Let’s face it; nothing is more fun than a healthy, happy puppy. Who else would fall asleep in his own food dish? Who else would look so adorable during her bath? Who else would decide to eat your wallet? Only a healthy, happy puppy. Here are some healthful do’s and don’ts for puppies:
Do Get Your New Puppy to the Vet Right Away
As soon as you get your puppy home, make an appointment at the vet’s. Your puppy needs to be examined for parasites and worms. The vet will also make sure the pup has had its shots, so be sure to take all the paperwork you have from the breeder or shelter. There are important immunizations needed right away, such as anti-rabies, and anti-Parvo, (the Parvovirus is a highly contagious, serious puppy health problem) and others.
Don’t Let Puppy Play Around Other Dogs at First
Until your puppy is all finished with shots and boosters, keep it away from other dogs and places where other dogs have been. No dog shows, no bark parks. No neighbor’s house where the dogs have been to bark parks. No chewing on shoes that have been worn outside. Remember, the puppy hasn’t been vaccinated against everything yet and is still susceptible.
Don’t Take Puppy Away from Mom and Siblings Too Soon
Ken Rawlinson, Dog Listener, recommends not taking pups away from mom and siblings until 7 or 8 weeks of age, so the puppy is used to other dogs. And also, make sure the puppy hasn’t been kept away from humans for too long. A 12-week-old puppy that doesn’t live in the house with the folks will be harder to socialize.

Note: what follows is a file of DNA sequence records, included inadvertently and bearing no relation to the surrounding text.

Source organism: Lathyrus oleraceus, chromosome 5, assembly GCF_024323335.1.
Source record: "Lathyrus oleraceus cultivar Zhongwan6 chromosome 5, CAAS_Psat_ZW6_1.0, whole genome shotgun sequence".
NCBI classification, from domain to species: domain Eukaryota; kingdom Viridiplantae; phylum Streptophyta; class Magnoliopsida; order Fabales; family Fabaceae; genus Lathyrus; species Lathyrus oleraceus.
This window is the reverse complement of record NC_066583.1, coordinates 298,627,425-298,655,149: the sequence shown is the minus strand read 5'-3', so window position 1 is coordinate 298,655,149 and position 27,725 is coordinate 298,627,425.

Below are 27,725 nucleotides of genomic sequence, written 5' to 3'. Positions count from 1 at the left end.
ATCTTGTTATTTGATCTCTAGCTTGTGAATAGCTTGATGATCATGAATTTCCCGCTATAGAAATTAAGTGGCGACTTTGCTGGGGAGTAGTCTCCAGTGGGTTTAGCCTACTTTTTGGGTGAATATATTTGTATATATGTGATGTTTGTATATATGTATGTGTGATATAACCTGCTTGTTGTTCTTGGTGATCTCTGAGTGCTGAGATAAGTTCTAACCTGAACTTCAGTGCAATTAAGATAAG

Don’t Have Puppy Spayed or Neutered Too Soon
A healthy puppy should not be spayed or neutered too soon. Hormones need to kick in before it happens. The practice of neutering pups too young is not healthy. It can result in immaturity, and in females, aggression. Females should be allowed to have at least one season before being spayed. Males are not hormonally mature enough for neutering until you see them cocking a leg to urinate for at least a month. This could be anywhere from 6 to 27 months of age. The bigger the breed, the slower to mature.
Don’t Let Her Explore Too Freely
Pup stays on the leash when you’re out and about! Otherwise, she is bound to find something dangerous to do, to eat or to roll in. It’s a risky world out there for puppies, complete with poisonous plants and poisonous animals (toads!).
Do Let Him Get Lots of Exercise
Your puppy needs space to roam. He needs a daily walk. He needs to play with you, chasing the ball, shaking his rope toy and squeaking his pretend-enemy toys. Puppies do sleep a lot, so if he drops off, let him be. He’ll be up and at ’em again in no time.
Don’t Buy the Cheapest Dog Food at the Store
This is not the time to go bargain hunting. Ask your vet for recommendations about puppy food. There may be a healthy food brand in stock right at the vet clinic. Pet stores small and large are very knowledgeable about puppy nutrition, and may even know a regional or local dog food manufacturer with a superb reputation. Good nutrition, fresh water and clean bowls are a must.
Do Go Back to the Vet Regularly
Pup needs a checkup, a teeth cleaning, a de-worming and booster shots. Also, ask the vet to recommend a product for regular anti-flea treatments.
Do Brush and Bathe Your Puppy
It’s important to start gently grooming your pup right away. Brushing should be a pleasant attention-getting experience, preferably with rewards afterward. Brush every other day to get rid of mats, dead skin and shed fur caught in the coat, and to spot parasites like ticks and fleas. Bathe every other month or so, depending on what the puppy has been into. Get those claws clipped regularly. When they’re too long, they’re harder to clip safely, and they hurt.